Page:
by Lee Lashway
Membership interests in limited liability companies (LLCs) are not expressly included or excluded from the statutory definition of a security under ORS 59.015. As a result, the membership interest must be an “investment contract” to be a security under Oregon law. Whether a particular membership interest constitutes an investment contract requires a case-by-case factual analysis.
In Oregon, an investment contract is (i) an investment of money or money’s worth (ii) in a common enterprise (iii) with the expectation of profit (iv) to be made through the management and control of others.
Usually, management and control is the element most in contention.
Membership interests in LLCs that are manager-managed per designation in the Articles of Organization are almost certainly securities.
The success of the investment will, for all practical purposes, be dependent on the management and control of the managers, and the members will have no actual or apparent authority to exercise control over the LLC’s business.
Membership interests in LLCs that are member-managed may be, but probably are not, securities.
The presumption is that such membership interests are analogous to general partnership interests: members have statutory authority to bind the LLC and participate in management, thereby defeating the 4th prong of the investment contract test. Like most general partnerships, interests in member-managed LLCs with relatively few members, all of whom are actively involved in the business at some level, will likely fail to meet the investment contract standard, and will not be securities.
However, management authority given by statute can be delimited by provisions in the operating agreement. When the operating agreement for a member-managed LLC provides for a delegation of management control and authority from members to a manager or a management committee, the analysis becomes more ambiguous. The more comprehensive the delegation of authority, the closer the membership interest becomes to an investment contract.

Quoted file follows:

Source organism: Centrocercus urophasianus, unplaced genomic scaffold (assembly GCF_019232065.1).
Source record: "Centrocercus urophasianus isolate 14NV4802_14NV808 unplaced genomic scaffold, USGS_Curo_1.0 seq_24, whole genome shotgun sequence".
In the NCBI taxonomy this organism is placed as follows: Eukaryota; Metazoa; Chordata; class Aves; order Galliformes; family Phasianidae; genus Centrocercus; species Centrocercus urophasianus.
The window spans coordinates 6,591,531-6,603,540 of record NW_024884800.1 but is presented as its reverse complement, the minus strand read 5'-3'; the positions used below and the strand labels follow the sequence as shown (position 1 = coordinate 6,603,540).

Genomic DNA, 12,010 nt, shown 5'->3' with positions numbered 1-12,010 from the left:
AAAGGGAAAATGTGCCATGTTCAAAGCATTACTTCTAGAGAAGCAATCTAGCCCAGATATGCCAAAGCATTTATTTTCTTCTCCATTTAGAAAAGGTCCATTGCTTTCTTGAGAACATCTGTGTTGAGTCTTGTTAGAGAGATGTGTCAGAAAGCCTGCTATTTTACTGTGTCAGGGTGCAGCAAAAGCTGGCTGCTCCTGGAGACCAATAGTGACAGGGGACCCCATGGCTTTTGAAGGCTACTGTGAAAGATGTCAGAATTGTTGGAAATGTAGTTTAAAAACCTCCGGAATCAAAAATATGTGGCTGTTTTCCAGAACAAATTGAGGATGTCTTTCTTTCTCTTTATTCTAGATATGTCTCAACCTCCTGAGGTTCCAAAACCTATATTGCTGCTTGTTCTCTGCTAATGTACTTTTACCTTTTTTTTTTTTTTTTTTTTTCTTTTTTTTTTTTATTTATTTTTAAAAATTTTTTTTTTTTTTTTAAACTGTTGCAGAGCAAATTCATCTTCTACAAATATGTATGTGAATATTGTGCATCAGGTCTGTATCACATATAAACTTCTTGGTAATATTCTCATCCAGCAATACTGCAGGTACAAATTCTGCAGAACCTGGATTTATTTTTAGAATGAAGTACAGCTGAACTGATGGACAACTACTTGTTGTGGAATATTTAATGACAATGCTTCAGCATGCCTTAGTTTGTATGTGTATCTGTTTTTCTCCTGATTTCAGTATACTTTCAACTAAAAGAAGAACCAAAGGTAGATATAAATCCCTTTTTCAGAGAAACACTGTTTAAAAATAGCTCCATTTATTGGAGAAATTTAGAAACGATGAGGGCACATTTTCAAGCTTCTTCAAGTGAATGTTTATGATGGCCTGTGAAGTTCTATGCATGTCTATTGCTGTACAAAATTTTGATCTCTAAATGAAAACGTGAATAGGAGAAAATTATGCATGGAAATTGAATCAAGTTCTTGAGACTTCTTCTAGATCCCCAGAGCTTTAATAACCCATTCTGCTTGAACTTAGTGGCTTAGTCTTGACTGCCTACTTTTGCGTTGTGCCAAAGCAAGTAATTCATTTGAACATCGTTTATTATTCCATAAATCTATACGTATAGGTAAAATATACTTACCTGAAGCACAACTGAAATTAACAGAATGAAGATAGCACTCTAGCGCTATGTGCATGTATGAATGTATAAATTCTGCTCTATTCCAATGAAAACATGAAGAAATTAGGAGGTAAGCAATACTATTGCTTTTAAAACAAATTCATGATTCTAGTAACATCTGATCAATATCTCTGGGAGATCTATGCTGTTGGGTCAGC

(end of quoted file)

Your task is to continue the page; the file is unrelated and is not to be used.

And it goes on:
Some factors to consider: (1) how are managers selected and removed? (2) what limitations are there on manager or management committee authority? (3) what authority do the members retain, and, (4) given the number of members, their location and actual involvement with the business, what is their practical ability to exercise that authority?
The Oregon Securities Division has taken the position in at least one enforcement action involving a number of LLC’s with 15 or more members that a membership interest in the member-managed LLC with substantial delegation of authority to an elected management committee was a security, even though (1) the management committee of each LLC was comprised of members elected by the membership, and subject to removal with or without cause by vote of members; and (2) the authority of the management committees was circumscribed by the requirement of membership vote to approve certain major actions.
There is no precise guidance from the Securities Division as to how many members or how comprehensive the scope of delegation of management authority must be to bring the membership interest within the investment contract definition. Analogizing to shareholders in a corporation is not a perfect fit, given that shareholders do not have underlying statutory authority to bind a corporation in any case. Organizers of LLC’s with members having different practical ability to exercise their management authority for any reason (e.g., geographic location, business acumen or interest, etc.), or different levels of involvement in the day-to-day activities of the business, should be wary of proceeding without considering possible requirements for securities compliance – particularly in an LLC with more than a relative handful of members.
If the LLC is manager-managed by designation in the Articles of Organization, the membership interests should be assumed to be securities.
If the LLC is member-managed, the membership interests are probably not securities, but watch out for substantial delegations of management authority to some subgroup of members or a third party, especially if those delegations are not accompanied by retention of meaningful ability of members to remove managers and/or otherwise exercise significant control over major management committee decisions; and keep in mind that although there are no controlling cases in Oregon at this time, the Securities Division will likely take an aggressive position if the overall context of the deal suggests it should be subject to regulation under securities law in the interest of investor protection.
At Harrang Long Gary Rudnick P.C., we have several years of experience with securities exemptions, registrations, and related transactions and compliance activities for small businesses and individuals. Please contact J. Lee Lashway for assistance on any of these matters.